Back in May of last year I wrote a long and largely pretentious attempt to analyse the progress of the democratic revolution in Iraq, which I’m certainly not suggesting you re-visit.
But towards the end of it I managed to get to the issue at hand – that a turning point was being reached and that there was a danger the Bush administration might fall short of the stated aim of bringing about a democratic polity in Iraq.
To save you wading from the rest of it, here is what I wrote: Clearly there are strains within the American elite over this issue and once again the remains of the ‘left’ have failed to realise what is the real nature of that split. From reading the American press, there are those, most usually identified with Colin Powell, the State Department and the CIA and including both Republican and Democratic figures, who would prefer to halt the revolution and cut some sort of a deal to satisfy the counter-revolutionaries. By giving power to religious leaders, by an element of re-Ba’athification, they appear to believe that Iraq can be ‘pacified’ and then their troops can get the hell out of Iraq and hope that the country will join the ranks of ‘stable regimes’ in the Middle East.
Iraq will be one of those oft-cited ‘moderate Muslim states’ and perhaps the biggest regret such strategists have is that there is not a popular former monarch in Iraq that could be brought back to power.
On the other side stand the revolutionaries who (for various reasons it is worth investigating at some stage) are widely but wrongly perceived as being the reactionaries. For this school there should be no-compromise with the counter-revolutionaries and the US should take the necessary steps towards the transition to democracy, crushing the counter-revolutionaries and forging ahead towards free elections, while giving full backing to pro-democracy forces.
Having noted that the central issue remained that “the Iraqi people have not yet spoken” and guessed at some possible scenerios for a compromise that would have allowed an exit strategy while leaving a relatively stable but non-democratic Iraq without the trouble (and instability) involved in trying to organise elections, I concluded:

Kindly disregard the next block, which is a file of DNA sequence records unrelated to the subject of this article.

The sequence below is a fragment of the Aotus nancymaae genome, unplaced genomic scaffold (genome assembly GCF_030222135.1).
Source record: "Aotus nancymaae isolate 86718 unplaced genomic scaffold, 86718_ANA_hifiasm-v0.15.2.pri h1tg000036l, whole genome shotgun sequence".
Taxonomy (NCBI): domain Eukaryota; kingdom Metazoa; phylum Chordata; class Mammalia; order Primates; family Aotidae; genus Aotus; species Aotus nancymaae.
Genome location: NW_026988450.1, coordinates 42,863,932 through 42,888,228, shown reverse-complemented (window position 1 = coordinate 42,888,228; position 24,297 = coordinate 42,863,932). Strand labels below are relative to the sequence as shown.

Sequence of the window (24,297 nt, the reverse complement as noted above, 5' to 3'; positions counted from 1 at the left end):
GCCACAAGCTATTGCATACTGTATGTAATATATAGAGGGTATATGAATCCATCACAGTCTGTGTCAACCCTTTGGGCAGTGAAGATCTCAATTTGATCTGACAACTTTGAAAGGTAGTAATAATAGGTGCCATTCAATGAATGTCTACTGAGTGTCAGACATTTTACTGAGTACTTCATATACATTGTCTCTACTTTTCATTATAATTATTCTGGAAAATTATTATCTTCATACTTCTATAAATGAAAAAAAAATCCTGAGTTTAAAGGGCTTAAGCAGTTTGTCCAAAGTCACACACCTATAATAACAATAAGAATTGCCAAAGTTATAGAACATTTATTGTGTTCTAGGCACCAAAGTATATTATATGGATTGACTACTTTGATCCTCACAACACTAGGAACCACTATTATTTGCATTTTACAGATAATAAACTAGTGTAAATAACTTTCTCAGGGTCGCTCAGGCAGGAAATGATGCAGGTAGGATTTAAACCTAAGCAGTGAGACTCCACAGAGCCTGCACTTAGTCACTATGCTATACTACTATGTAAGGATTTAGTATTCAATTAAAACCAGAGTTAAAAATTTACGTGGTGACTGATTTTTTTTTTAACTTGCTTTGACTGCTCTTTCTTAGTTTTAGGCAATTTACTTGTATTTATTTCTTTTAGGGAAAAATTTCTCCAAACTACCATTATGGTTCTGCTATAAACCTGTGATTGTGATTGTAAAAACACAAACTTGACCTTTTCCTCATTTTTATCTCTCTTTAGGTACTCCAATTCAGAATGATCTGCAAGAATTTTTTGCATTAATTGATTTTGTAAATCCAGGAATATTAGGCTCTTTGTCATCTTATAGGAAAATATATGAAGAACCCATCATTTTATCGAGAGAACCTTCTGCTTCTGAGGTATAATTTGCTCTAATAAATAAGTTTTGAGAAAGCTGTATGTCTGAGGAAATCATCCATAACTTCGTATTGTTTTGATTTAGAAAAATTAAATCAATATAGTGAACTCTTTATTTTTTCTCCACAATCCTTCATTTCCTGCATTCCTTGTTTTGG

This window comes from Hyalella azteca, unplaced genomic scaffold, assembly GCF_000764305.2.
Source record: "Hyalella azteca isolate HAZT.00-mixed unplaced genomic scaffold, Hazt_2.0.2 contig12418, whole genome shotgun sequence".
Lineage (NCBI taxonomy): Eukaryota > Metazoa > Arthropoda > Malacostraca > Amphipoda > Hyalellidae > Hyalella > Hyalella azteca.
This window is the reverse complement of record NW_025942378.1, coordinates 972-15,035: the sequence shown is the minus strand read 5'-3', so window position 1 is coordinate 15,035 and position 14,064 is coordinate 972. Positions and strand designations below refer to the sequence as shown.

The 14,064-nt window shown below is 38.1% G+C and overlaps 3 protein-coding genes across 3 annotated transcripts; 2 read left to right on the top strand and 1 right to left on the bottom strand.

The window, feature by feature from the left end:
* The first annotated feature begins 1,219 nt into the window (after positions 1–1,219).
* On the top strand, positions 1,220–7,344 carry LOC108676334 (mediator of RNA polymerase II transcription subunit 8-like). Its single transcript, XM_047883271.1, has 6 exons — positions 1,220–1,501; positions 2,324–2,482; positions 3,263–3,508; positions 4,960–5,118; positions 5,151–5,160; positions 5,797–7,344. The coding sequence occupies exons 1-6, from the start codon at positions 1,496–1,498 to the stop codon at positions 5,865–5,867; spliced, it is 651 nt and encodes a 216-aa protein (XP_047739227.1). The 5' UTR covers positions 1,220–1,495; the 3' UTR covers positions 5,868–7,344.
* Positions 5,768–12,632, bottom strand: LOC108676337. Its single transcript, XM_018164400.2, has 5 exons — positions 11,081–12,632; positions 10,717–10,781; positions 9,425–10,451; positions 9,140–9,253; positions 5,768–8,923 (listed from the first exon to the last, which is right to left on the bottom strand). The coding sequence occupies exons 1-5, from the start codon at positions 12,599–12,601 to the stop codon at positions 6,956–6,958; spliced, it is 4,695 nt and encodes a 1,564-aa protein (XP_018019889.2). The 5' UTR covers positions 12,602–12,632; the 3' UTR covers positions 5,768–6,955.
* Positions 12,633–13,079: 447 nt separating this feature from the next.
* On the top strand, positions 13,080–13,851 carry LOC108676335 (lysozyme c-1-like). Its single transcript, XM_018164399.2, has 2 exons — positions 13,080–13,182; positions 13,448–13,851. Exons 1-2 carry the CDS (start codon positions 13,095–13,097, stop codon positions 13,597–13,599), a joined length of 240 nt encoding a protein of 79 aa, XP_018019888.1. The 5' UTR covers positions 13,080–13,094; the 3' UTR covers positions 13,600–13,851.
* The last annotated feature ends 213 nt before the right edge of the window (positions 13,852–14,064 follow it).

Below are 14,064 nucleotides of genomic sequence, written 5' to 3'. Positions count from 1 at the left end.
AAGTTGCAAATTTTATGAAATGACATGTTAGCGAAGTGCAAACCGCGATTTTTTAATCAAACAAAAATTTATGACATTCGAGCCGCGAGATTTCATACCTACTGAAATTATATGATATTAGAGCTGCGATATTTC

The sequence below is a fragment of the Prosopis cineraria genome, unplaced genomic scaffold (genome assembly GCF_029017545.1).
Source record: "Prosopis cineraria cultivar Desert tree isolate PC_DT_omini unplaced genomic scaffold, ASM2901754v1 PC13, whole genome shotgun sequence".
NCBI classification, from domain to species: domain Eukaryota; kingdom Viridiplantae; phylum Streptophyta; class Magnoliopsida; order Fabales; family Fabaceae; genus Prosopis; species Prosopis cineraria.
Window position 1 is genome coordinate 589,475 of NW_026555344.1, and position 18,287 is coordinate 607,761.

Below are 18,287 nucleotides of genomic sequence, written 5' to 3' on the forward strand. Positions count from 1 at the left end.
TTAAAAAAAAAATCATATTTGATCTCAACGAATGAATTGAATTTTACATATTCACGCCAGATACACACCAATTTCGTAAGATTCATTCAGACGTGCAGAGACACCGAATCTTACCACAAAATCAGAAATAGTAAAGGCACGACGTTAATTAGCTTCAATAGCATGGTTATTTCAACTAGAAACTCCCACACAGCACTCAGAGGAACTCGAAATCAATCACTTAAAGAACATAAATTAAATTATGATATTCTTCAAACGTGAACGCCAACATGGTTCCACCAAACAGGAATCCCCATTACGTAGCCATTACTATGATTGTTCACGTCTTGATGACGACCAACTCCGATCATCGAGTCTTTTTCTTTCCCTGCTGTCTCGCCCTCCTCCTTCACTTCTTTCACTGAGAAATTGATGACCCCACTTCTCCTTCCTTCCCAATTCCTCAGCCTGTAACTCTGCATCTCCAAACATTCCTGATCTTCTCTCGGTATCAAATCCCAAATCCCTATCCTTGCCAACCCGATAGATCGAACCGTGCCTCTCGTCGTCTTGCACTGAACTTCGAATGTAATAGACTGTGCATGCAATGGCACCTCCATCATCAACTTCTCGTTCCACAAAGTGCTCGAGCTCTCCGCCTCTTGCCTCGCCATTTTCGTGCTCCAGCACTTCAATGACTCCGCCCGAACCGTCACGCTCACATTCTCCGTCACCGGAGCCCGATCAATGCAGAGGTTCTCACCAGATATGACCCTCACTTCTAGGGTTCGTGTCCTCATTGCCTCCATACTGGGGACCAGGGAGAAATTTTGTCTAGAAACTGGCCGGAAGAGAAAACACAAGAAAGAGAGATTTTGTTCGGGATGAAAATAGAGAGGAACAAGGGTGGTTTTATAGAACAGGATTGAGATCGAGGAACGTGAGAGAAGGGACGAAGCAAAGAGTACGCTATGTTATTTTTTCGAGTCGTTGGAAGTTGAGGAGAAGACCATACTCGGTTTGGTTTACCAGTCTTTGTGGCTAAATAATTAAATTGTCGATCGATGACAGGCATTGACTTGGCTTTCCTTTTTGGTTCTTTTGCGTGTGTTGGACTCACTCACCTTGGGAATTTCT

But it should be recognised now that such a compromise decision would leave us with a liberation of the Soviet type. The Coalition forces will have removed a fascist dictator and replaced him with something slightly better but not democracy.
Sadly, and I hope I am proved wrong, at the moment all the indications suggest this compromise route is the most likely outcome, at least from the American side.
Obviously, as events have subsequently revealed, I was proved wrong. It does not dilute that admission to point out that I was by no means the only person who around that time was thinking that the Bush administration was pulling away from the radical agenda of democratisation.
As Stephen F. Hayes points out in the latest Weekly Standard:
ON JUNE 28, 2004, a front-page article by Washington Post correspondent Robin Wright declared the Bush Doctrine dead, or at least on life-support. “The occupation of Iraq has increasingly undermined, and in some cases discredited, the core tenets of President Bush’s foreign policy,” she wrote, sourcing “a wide range of Republican and Democratic analysts and U.S. officials.” The article was the culmination of months of media claims that the Bush administration had decided to abandon, or at least scale back, its bold foreign policy agenda.
For example, a week before, New Republic senior editor Lawrence Kaplan had asserted that we were entering a “Springtime for Realism.” Dick Cheney was getting advice from Henry Kissinger. Condi Rice was channeling her mentor, Brent Scowcroft. Gary Hart, then advising John Kerry’s presidential campaign, mocked the idea of democracy in the Arab world. “The extravagance, not to say arrogance, of this epic undertaking is sufficiently breathtaking in its hubris to make Woodrow Wilson blush,” he said. Other Kerry advisers scorned efforts to democratize Iraq as “too heroic” and dismissed Bush’s objectives as “sloppy neo-Wilsonianism.” “It appears nearly everyone in Washington is a realist now,” Kaplan concluded.
But someone forgot to tell George W. Bush.
….Six months ago, foreign policy experts were dancing on the grave of the Bush Doctrine. Since then we’ve seen successful elections in Afghanistan, Ukraine, the Palestinian Authority, and Iraq, a renewal of the Mideast peace process–and, of course, the reelection of George W. Bush over his neorealist rival.
There is a lesson from this – don’t presume that when Bush makes speeches about spreading freedom and democracy that he is just enjoying the rhetoric.
Large sections of the western left may not have been able to learn from the past six months but I suspect the point has been taken in places like Damascus, Tehran and Beirut.